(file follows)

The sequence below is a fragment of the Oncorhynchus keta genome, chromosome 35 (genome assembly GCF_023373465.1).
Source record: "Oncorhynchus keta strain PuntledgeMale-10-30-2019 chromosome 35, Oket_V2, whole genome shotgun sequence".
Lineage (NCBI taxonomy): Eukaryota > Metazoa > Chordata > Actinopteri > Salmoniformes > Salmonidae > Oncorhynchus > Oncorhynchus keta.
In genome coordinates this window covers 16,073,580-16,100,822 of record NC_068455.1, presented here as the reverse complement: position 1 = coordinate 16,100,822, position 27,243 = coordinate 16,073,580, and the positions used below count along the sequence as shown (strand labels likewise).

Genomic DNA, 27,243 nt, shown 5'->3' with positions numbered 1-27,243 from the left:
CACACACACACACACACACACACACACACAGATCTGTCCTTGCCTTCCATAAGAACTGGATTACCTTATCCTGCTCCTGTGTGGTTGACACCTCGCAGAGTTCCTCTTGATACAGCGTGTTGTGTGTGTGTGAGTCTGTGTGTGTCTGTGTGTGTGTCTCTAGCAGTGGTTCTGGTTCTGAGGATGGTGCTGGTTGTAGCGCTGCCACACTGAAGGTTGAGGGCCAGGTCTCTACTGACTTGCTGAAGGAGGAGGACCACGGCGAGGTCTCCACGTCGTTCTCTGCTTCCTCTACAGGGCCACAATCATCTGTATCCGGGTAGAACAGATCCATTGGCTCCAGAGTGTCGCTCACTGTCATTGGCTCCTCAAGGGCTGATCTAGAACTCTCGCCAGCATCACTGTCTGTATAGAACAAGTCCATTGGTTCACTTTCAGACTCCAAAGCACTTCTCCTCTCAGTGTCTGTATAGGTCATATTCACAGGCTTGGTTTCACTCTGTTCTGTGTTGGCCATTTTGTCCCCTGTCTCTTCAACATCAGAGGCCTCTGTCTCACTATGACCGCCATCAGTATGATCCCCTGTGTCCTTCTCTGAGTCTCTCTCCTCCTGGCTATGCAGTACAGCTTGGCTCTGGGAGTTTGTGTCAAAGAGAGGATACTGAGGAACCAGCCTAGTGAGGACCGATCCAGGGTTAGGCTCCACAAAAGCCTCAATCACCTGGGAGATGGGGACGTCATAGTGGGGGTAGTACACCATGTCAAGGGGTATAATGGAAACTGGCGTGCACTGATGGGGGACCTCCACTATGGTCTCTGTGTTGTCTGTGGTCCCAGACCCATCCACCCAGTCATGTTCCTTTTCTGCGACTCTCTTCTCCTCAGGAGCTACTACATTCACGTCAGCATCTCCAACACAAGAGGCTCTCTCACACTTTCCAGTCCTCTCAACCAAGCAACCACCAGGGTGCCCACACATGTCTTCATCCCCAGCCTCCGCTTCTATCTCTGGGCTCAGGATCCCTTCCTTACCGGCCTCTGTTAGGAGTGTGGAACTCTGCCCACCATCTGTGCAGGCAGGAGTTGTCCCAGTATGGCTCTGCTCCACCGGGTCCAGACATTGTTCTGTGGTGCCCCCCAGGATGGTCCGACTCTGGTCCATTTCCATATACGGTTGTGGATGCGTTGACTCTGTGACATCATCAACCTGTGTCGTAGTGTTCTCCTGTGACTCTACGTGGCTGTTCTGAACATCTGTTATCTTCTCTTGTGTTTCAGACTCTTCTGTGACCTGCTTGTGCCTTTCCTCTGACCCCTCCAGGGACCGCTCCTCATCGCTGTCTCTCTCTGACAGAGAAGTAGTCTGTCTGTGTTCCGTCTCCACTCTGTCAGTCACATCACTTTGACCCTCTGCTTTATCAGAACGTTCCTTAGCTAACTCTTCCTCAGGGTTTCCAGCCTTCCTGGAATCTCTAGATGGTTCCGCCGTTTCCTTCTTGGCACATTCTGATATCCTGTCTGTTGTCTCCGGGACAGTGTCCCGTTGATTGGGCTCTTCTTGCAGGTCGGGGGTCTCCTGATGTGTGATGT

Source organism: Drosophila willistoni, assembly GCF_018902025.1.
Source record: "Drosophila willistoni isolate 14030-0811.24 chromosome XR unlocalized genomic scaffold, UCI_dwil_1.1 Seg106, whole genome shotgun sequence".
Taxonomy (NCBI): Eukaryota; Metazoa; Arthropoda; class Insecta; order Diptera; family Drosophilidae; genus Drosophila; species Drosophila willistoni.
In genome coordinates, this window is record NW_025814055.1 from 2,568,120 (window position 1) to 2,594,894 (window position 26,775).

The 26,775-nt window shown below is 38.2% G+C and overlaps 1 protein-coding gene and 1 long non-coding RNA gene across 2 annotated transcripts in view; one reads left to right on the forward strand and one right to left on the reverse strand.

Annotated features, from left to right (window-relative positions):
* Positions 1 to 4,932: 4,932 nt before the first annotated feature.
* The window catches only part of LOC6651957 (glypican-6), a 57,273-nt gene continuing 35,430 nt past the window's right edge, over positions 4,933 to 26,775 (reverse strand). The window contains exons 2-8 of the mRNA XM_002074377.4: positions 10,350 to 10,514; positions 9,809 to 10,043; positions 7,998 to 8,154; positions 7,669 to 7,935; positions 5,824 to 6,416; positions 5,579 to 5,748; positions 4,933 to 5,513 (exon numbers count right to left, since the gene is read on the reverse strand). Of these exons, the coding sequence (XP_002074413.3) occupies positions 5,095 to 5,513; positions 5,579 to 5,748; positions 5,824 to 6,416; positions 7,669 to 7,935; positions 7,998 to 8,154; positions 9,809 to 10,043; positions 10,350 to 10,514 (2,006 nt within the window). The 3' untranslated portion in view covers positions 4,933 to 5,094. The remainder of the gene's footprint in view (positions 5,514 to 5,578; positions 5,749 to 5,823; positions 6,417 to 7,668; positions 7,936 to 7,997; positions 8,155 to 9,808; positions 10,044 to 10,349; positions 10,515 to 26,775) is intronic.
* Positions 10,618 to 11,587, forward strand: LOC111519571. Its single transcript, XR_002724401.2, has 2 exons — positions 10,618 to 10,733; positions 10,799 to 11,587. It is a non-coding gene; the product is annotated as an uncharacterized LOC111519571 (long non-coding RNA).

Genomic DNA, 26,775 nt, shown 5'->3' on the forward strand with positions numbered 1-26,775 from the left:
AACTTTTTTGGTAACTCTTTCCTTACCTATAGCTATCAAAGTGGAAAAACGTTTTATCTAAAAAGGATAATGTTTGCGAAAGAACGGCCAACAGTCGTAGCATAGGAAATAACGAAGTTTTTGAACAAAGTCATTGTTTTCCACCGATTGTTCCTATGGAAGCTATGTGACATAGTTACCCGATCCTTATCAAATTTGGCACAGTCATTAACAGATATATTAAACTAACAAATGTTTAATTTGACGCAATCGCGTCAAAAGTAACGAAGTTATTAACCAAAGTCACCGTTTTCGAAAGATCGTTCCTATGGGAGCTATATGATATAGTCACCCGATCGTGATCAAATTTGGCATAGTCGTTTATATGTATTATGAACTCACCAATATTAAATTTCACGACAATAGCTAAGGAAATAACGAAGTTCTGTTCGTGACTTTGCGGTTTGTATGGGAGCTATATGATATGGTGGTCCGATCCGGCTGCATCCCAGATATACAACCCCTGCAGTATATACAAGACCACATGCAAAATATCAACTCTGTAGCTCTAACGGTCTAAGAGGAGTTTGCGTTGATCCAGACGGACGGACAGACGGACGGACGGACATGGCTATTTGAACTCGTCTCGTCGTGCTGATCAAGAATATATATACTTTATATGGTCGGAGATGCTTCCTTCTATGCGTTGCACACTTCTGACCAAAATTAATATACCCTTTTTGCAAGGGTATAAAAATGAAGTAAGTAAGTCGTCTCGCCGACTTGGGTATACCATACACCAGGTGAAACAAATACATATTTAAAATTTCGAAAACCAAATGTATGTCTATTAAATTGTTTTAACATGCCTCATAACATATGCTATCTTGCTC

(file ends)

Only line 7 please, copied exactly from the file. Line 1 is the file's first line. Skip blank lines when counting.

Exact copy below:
Source organism: Drosophila willistoni, assembly GCF_018902025.1.